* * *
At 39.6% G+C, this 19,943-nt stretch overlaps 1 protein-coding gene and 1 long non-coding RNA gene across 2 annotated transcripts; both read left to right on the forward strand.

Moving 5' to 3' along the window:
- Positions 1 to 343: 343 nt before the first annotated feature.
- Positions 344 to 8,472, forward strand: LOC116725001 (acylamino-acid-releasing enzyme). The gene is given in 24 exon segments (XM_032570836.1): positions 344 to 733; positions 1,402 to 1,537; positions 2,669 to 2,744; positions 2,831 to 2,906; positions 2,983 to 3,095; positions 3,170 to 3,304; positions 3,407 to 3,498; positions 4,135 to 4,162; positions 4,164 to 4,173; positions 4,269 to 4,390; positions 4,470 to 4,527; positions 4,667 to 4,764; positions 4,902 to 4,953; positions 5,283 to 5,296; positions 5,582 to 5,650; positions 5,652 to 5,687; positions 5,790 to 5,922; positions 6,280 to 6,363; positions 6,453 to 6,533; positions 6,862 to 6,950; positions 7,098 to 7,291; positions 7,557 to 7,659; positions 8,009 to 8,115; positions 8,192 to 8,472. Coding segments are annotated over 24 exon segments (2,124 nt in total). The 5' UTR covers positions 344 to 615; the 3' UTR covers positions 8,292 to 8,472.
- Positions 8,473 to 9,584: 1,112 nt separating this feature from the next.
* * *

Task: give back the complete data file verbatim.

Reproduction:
At 39.6% G+C, this 19,943-nt stretch overlaps 1 protein-coding gene and 1 long non-coding RNA gene across 2 annotated transcripts; both read left to right on the forward strand.

Moving 5' to 3' along the window:
- Positions 1 to 343: 343 nt before the first annotated feature.
- Positions 344 to 8,472, forward strand: LOC116725001 (acylamino-acid-releasing enzyme). The gene is given in 24 exon segments (XM_032570836.1): positions 344 to 733; positions 1,402 to 1,537; positions 2,669 to 2,744; positions 2,831 to 2,906; positions 2,983 to 3,095; positions 3,170 to 3,304; positions 3,407 to 3,498; positions 4,135 to 4,162; positions 4,164 to 4,173; positions 4,269 to 4,390; positions 4,470 to 4,527; positions 4,667 to 4,764; positions 4,902 to 4,953; positions 5,283 to 5,296; positions 5,582 to 5,650; positions 5,652 to 5,687; positions 5,790 to 5,922; positions 6,280 to 6,363; positions 6,453 to 6,533; positions 6,862 to 6,950; positions 7,098 to 7,291; positions 7,557 to 7,659; positions 8,009 to 8,115; positions 8,192 to 8,472. Coding segments are annotated over 24 exon segments (2,124 nt in total). The 5' UTR covers positions 344 to 615; the 3' UTR covers positions 8,292 to 8,472.
- Positions 8,473 to 9,584: 1,112 nt separating this feature from the next.